The Last Man On Earth was snobbed by both audiences and critics at the time of its release, labelled as second-class horror movie with a small budget and, on top of that, Italian. Only several years later the film was reassessed thanks to its staging and to the great performance of the lead actor, Vincent Price.

The movie has lots of flaws, especially due to the few available resources. However, we can still find references in other important movies, one for all Zombie by George Romero. The plot is quite linear. Robert Morgan appears to be the sole survivor of a pandemic that killed the majority of the human race, turning the rest of the world population into stereotyped classic fiction and folklore vampires. Blood-sucking, pale-skinned, nocturnal beings, but otherwise indistinguishable from normal humans. So Robert can quitely go out during the day, barricading himself inside his house at night. Blessed is he who can go out at least during the day.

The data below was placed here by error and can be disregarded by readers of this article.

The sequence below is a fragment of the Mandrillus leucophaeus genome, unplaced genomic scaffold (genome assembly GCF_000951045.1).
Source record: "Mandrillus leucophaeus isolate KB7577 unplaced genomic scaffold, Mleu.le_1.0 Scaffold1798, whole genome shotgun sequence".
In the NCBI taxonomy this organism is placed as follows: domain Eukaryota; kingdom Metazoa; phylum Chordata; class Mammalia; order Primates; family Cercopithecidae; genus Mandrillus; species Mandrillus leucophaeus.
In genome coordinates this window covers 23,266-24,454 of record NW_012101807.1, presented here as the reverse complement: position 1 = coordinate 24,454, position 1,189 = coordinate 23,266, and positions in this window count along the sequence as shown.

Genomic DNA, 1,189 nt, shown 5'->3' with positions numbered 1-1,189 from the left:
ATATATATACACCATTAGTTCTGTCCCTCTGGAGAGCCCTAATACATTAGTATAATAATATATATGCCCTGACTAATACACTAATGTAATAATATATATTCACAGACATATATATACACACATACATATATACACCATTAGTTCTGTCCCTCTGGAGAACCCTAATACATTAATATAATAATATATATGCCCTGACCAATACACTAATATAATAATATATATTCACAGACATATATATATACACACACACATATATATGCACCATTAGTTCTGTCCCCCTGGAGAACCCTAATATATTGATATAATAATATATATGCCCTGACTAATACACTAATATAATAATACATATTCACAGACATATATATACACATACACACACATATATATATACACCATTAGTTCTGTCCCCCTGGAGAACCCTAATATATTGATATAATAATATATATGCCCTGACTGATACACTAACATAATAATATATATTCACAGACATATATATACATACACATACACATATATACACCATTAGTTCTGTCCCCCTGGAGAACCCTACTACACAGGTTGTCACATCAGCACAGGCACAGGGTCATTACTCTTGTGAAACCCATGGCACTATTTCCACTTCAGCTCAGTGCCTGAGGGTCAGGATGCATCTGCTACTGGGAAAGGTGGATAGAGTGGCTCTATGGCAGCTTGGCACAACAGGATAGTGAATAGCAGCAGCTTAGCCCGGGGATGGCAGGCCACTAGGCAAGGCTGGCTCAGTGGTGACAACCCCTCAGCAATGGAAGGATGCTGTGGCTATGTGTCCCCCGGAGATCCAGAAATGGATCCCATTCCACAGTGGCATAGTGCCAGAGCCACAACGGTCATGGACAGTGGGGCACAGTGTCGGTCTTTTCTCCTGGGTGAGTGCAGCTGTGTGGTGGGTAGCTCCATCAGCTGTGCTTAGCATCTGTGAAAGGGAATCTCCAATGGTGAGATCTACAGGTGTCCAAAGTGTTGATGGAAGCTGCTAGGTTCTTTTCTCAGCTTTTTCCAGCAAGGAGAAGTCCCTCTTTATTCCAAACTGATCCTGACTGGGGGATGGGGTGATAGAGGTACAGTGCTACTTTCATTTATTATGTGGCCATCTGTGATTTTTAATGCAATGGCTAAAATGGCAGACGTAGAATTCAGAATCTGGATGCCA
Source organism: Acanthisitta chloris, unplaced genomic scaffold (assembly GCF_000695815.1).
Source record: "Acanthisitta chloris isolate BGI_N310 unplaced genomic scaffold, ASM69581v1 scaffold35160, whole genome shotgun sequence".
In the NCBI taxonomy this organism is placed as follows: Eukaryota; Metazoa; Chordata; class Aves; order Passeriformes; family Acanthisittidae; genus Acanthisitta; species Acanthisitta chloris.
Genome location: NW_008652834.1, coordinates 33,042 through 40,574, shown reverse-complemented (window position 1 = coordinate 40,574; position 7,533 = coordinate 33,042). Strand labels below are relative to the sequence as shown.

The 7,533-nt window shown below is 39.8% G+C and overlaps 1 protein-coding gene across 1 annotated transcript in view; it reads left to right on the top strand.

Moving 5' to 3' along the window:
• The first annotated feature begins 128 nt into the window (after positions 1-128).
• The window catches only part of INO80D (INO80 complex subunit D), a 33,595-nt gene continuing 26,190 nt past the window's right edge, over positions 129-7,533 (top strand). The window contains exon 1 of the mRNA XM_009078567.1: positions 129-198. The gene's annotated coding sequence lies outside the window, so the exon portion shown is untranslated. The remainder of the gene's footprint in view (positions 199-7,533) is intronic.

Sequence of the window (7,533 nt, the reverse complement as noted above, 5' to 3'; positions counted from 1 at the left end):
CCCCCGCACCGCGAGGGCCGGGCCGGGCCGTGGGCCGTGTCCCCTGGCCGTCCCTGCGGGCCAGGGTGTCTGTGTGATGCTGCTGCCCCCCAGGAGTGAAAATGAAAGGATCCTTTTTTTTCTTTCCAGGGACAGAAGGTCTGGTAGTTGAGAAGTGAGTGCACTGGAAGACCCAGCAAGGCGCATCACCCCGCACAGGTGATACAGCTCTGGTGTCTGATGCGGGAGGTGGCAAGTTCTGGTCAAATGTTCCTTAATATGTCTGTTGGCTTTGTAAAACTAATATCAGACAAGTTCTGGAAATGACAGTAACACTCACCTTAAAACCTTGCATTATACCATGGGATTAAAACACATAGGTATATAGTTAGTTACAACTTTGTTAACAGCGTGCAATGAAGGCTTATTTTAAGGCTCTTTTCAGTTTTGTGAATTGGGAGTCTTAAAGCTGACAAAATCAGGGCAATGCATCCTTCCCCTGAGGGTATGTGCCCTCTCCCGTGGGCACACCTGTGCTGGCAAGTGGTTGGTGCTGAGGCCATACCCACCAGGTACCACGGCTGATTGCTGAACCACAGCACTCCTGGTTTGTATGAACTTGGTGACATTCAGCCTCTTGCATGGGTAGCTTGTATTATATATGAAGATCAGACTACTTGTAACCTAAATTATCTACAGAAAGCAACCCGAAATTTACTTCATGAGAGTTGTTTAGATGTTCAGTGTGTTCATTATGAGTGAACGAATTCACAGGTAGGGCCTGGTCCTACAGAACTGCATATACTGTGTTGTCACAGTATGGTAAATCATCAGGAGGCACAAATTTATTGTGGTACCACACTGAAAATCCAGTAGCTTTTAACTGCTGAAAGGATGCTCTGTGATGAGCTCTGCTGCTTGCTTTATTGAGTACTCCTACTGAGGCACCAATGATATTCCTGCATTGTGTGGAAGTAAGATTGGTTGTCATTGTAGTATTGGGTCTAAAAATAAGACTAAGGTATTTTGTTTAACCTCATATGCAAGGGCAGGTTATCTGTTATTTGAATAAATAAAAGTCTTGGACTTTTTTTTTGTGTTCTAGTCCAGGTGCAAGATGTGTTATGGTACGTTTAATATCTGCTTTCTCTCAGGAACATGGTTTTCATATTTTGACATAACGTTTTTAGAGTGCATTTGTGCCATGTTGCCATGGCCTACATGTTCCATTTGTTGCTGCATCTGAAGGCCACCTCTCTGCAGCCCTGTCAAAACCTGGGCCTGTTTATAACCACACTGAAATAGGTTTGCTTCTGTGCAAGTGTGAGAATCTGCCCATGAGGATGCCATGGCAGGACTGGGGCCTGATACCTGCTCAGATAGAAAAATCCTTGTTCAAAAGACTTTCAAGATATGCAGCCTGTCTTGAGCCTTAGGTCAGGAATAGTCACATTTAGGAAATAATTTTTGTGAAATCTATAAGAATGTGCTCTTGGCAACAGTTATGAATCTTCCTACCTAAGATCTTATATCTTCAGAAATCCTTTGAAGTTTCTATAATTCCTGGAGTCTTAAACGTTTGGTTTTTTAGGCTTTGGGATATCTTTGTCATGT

4) Nightmare City (1980) by Umberto Lenz

Umberto Lenzi is one of the true masters of Italian cinema, and he gave us a hilarious film: Nigthmare City. A popular scientist comes to an unspecified town, but strange mutants who start attacking soldiers and civilians get off the same plane. The reason of their mutation is a radioactive leak — not a virus, thank goodness — that turns people into a sort of vampires. The journalist Dean Miller witnessed the scene, but he cannot report it on the news as it is censored by the military to avoid public panic. This all does nothing, as the monsters propagate quickly, killing or biting and thus mutating other people.

Like for The Last Man On Earth, there were limited means, but a lot of talent. Lenzi was a director who loved gratuitous violence. In this movie he could have fun, and we can perceive it. It is not a family film, but it’s surely a catching splatter that keeps you glued to the screen.

3) The New Barbarians (1983) by Enzo G. Castellari

Civilization has been destroyed by a nuclear war. Survivors live in a lawless world. The weak must submit to the strong. Templares are a biker gang of looters and killers spreading death and fear. Skorpion and his friends, Nadir and Genius, will try to kill the boss of Templares, tired of their ruthless abuse.